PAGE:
• In season now: May

    New this month: Asparagus! The food of gods... and carrots are back.

    Still in season from last month: cauliflower, chard, green cabbage, salad leaves, main-crop potatoes (from store), salad leaves, sea kale, spring greens, rhubarb

    Goodbye till next year to: Purple sprouting broccoli (sniff, sniff), leeks, stored parsnips, forced rhubarb

  • What I’m doing here

    This all started when I picked the first strawberries from my new allotment.

    I'd never been so enraptured or so excited by food. It was a shock to find that anything could taste so good.

    So what - I'd never had strawberries before?

    No - all the strawberries I'd had were shop-bought, like as not flown in from intensive growers in Spain or Chile, and eaten in winter when strawberries should be a distant summer memory.

    It revolutionised my thinking about the fresh food we eat every day. I started to wonder if you got the same amazing taste from all types of food grown and eaten in season. And then I decided to do something about it.

    The Year of Eating Seasonally is my little experiment to find out what it's really like not to have it all. The only fruit and veg I and my family are going to eat in 2008 will be what's growing in the ground at the time (or, in winter, what I can get out of store).

    I want to find out if the hungry gap is really as hungry as everyone says it is: whether you're really eating nothing but cabbage all winter; and whether you miss strawberries in December.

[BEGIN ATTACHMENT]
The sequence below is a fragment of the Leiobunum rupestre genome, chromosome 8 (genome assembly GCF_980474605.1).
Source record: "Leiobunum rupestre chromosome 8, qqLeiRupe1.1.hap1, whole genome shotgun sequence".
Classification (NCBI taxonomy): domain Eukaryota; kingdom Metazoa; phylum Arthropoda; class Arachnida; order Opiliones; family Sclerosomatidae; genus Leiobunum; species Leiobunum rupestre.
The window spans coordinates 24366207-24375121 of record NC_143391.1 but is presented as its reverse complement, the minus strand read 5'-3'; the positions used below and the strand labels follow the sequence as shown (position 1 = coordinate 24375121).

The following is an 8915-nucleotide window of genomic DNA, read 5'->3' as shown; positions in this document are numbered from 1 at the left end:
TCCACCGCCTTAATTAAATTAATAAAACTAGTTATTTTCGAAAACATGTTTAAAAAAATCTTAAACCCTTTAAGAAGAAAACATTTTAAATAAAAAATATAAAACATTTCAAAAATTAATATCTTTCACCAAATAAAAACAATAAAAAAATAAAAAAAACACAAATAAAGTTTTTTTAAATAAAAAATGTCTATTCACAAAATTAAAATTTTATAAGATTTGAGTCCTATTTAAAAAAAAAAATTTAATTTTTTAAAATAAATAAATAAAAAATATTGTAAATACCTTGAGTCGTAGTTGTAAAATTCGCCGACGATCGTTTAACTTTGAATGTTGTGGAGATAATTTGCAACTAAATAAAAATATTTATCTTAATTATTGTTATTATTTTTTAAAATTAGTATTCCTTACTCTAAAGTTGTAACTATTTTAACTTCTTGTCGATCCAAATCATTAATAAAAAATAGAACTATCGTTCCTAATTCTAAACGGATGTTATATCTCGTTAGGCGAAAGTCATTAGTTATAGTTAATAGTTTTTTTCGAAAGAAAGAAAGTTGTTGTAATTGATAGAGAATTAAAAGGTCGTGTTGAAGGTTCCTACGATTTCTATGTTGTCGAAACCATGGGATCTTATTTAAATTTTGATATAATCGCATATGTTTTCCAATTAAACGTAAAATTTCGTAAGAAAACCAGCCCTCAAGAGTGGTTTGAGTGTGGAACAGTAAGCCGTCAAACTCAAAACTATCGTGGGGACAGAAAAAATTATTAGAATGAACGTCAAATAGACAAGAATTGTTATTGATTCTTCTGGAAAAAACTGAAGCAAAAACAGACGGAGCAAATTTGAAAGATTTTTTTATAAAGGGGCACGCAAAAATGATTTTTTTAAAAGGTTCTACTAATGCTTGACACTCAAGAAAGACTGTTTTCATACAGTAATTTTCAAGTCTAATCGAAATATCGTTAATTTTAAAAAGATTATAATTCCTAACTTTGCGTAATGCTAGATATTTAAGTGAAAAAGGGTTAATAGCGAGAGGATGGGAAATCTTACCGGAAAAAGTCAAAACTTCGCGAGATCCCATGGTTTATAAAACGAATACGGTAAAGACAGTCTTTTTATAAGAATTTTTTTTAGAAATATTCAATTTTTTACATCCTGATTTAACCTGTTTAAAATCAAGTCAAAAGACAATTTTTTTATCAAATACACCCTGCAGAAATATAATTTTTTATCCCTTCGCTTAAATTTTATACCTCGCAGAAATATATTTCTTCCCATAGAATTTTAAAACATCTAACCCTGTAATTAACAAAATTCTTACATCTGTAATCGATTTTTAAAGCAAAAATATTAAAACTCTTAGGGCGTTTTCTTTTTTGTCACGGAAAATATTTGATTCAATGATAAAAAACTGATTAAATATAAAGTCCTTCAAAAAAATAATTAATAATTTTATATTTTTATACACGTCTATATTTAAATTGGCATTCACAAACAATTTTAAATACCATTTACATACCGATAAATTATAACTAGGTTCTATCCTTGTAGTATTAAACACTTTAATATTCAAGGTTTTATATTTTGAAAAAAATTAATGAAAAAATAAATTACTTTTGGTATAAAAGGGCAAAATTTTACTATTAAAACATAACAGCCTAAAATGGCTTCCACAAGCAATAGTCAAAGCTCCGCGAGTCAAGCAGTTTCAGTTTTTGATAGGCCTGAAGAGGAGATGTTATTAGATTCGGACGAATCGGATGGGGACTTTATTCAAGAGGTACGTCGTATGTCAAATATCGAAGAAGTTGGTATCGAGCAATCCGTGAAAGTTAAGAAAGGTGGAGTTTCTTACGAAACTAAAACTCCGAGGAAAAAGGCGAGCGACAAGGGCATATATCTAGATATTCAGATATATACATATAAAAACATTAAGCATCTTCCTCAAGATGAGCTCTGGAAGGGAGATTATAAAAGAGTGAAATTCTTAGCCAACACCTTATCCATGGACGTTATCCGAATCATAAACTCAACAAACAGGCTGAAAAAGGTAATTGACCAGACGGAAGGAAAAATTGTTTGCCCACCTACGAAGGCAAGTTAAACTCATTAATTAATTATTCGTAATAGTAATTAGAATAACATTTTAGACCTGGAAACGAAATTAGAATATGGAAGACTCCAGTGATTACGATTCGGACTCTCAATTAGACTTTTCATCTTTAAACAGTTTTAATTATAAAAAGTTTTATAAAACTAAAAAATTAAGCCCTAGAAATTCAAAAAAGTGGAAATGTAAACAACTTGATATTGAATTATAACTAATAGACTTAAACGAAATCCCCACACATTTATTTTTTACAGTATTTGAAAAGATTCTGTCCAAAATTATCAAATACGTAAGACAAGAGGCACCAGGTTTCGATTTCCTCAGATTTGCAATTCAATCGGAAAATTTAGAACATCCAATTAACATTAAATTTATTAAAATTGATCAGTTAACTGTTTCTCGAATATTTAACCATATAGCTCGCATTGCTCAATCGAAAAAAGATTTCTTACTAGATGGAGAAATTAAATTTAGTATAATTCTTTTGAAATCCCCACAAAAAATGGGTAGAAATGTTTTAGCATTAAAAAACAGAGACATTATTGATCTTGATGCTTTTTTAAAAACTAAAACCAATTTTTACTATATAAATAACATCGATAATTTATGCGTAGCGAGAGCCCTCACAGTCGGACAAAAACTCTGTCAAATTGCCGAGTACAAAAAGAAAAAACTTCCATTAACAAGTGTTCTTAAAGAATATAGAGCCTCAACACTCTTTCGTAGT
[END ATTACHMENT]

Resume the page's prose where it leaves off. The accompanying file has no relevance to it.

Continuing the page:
Along the way I hope I'll save a few tons of carbon being released into the atmosphere on my behalf, as I won't be requiring those French beans flown from Chile, thanks very much. And I hope I'll be rediscovering what food can really taste like.

    If you have any comments, please feel free to post them anywhere you like - or you can email me at sallywhite@hotmail.com.

Sprout-eating children

Domestic goddess rating: 100% (feeling ultra-virtuous having prepared spectacularly good meal on a working day) Five-a-day: 5/5 Food miles: 50-ish

On the menu: Toast, jam ‘n’ juice (breakfast); cheese and pickle sandwich (lunch); lancashire hotpot and steamed brussels sprouts  (supper)

Smug, smug, smug… snatched half an hour in my lunchbreak to make a lovely hearty Lancashire hotpot for supper, popped it in the oven on the timer and all I had to do was steam some sprouts amid the chaos after the kids get home from school. I feel like I’m getting closer to figuring out how you do this.

I have kind of wierd children. Not because there’s anything wrong with them, you understand – it’s just that they eat sprouts. Happily. They’re the only kids I know who actually like Brussels sprouts, and though I’d never let on to them in a million years that I think it’s so unusual, I really do think it’s… well… unusual. They’ll eat cabbage, too, and if you really want to push them, they’ll have a few mouthfuls of curly kale (with less enthusiasm, it has to be said).

I put my success in getting them to eat their greens down to two things. First – we actually eat them. Greens, I mean. Regularly. Second – we never ever made a fuss about it when they ate some. So you never had that thing of “ooooh look you’ve eaten a sprout – aren’t you a good girl, eating your greens, well done…. blahblahblah.” So they kind of never got the idea that there was anything odd or unusual about eating cabbage/sprouts/greens – it was just always taken for granted that they would, and they never thought to question it really. Luckily, because nobody else’s parents would ever risk feeding visiting kids sprouts, we never get that reaction given to them from anyone else, either. So … well, we have sprout-eating children!

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